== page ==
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Scala, Patterns and The Perl Effect

19 replies on 2 pages. Most recent reply: Sep 22, 2013 9:26 AM by Oliver Plohmann

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Flat View: This topic has 19 replies on 2 pages [ « | 1 2 ]
Trond Olsen

Posts: 14
Nickname: tolsen
Registered: Mar, 2007

Re: Scala, Patterns and The Perl Effect Posted: Dec 25, 2011 9:55 AM
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Further extending the example with a catch-all clause:

val f4: PartialFunction[Any,String] = {
case _ => "undefined"
}
// f4: PartialFunction[Any,String] = <function1>

val f5 = f3 orElse f4
// f5: PartialFunction[Any,String] = <function1>

f5("a")
// res3: String = undefined

Channing Walton

Posts: 32
Nickname: channing
Registered: May, 2003

Re: Scala, Patterns and The Perl Effect Posted: Dec 30, 2011 6:41 PM
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Here is a another simple, concrete example.

val root:PartialFunction[Int, Double] = {
case x if x >=0 => math.sqrt(x)
}

val printIt:PartialFunction[Int, String] = { case i => "Root(" + i + ")"}

val roots = root orElse printIt

(-3 to 3) map (roots(_))
= Vector(Root(-3), Root(-2), Root(-1), 0.0, 1.0, 1.4142135623730951, 1.7320508075688772)

philippos papadatos

Posts: 6
Nickname: firesoft
Registered: Mar, 2012

Re: Scala, Patterns and The Perl Effect Posted: Mar 28, 2012 10:02 PM
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I’m in the process of evaluating scala for a new project.
The Perl effect indeed! I had a look at scala's website and i downloaded the free ebook.
I don't know about you but for me it feels like common best practices in Scala introduce very cryptic syntax in order to produce one liners. I don't see the value in that , I rather keep my code base stupidly simple, rather to reduce LOC, which at a glance can make sense rather spend 1-2 minutes figuring out what each line do.
Where is the productivity of scala then is it all hype ?
I don't know about you but i almost never write a component once and move on, i almost always revisit the code and make improvements- modifications. I feel with scala if i revisit a part of my code base say after a few months it will take me a long time to figure out what i was doing then!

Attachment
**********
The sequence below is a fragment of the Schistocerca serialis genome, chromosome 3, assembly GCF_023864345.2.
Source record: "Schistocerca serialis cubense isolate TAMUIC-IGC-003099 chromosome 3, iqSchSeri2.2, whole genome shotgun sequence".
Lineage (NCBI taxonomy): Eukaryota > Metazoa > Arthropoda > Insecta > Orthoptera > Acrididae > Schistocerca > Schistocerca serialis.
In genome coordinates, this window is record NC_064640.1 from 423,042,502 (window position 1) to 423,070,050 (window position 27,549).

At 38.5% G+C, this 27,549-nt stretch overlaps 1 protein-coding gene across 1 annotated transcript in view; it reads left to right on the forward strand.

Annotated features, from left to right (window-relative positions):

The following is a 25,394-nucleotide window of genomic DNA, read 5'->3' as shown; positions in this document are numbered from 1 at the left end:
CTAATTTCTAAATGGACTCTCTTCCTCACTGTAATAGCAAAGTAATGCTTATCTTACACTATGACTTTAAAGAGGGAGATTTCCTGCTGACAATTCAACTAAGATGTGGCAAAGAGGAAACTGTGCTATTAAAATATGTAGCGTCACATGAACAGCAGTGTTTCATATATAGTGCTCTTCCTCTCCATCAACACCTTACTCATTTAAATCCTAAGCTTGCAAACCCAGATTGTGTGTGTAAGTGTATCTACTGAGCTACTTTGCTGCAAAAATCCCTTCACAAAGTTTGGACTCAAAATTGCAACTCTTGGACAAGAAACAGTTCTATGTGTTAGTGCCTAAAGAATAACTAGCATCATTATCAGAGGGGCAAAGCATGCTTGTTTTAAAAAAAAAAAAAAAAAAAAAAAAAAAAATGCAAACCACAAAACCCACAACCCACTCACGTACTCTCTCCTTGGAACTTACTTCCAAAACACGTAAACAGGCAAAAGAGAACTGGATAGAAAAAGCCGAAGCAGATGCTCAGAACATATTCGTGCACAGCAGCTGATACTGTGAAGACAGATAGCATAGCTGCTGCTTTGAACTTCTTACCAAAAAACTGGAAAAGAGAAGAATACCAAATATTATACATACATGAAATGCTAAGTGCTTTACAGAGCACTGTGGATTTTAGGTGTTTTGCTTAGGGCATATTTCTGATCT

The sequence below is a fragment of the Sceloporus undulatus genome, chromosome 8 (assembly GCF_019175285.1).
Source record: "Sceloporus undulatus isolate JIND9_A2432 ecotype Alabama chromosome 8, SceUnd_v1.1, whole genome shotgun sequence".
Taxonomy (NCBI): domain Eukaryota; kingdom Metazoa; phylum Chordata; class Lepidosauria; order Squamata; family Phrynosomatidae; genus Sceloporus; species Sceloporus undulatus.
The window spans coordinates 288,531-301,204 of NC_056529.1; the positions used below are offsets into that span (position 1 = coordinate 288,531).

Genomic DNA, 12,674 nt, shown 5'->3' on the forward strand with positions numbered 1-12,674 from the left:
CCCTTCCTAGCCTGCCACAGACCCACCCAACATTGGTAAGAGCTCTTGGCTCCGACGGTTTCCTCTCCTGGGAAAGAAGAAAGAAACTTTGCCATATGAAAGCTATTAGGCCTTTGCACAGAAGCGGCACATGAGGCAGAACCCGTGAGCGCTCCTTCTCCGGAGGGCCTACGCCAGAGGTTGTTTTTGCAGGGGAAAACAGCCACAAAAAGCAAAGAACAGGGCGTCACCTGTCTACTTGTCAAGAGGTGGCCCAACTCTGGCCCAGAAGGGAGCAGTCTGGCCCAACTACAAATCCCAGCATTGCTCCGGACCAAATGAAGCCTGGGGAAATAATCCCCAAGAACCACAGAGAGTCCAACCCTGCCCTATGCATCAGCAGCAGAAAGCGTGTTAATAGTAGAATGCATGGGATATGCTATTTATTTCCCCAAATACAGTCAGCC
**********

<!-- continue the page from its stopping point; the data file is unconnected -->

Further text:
I mainly use java & python and i don't see the benefits of Scala. If i need functional - dynamic features i use python and the combination of java + jython is very appealing to me.

Any suggestions on what Scala brings to the table?

philippos papadatos

Posts: 6
Nickname: firesoft
Registered: Mar, 2012

Re: Scala, Patterns and The Perl Effect Posted: Nov 28, 2012 7:19 AM
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well upon further investigation Scala is very interesting and complex ! if choose to make it complex...

Oliver Plohmann

Posts: 13
Nickname: olli
Registered: Jun, 2008

Re: Scala, Patterns and The Perl Effect Posted: Sep 22, 2013 9:26 AM
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This is the code from the article:

List(41, "cat") collect { case i: Int ⇒ i + 1 }

The equivalent Smalltalk code looks like this:


| list |
list := OrderedCollection new add: 41; add: "cat"; yourself.
(list select: [ :each | each isInteger]) collect: [ :each | each + 1]

So the Scala solution is more concise as the concatenation of select and collect is shorter. Nevertheless, also in a dynamically typed languages like Smalltalk people don't throw strings and ints into the same collection. Especially in a dynamically typed language this will likely result in runtime errors that don't disappear until you made this collection only contain elements of a common type.

I really don't understand what message the author wants to convey. If I want to understand what partial functions are, then I will have a look into the book by Odersky and I hope the sample code is not simply a mess eben a Python/Ruby/Perl/Smalltalk/etc. developer wouldn't write. Okay, I was a bit rough. But the way Scala is explained sometimes misses a bit rigor.

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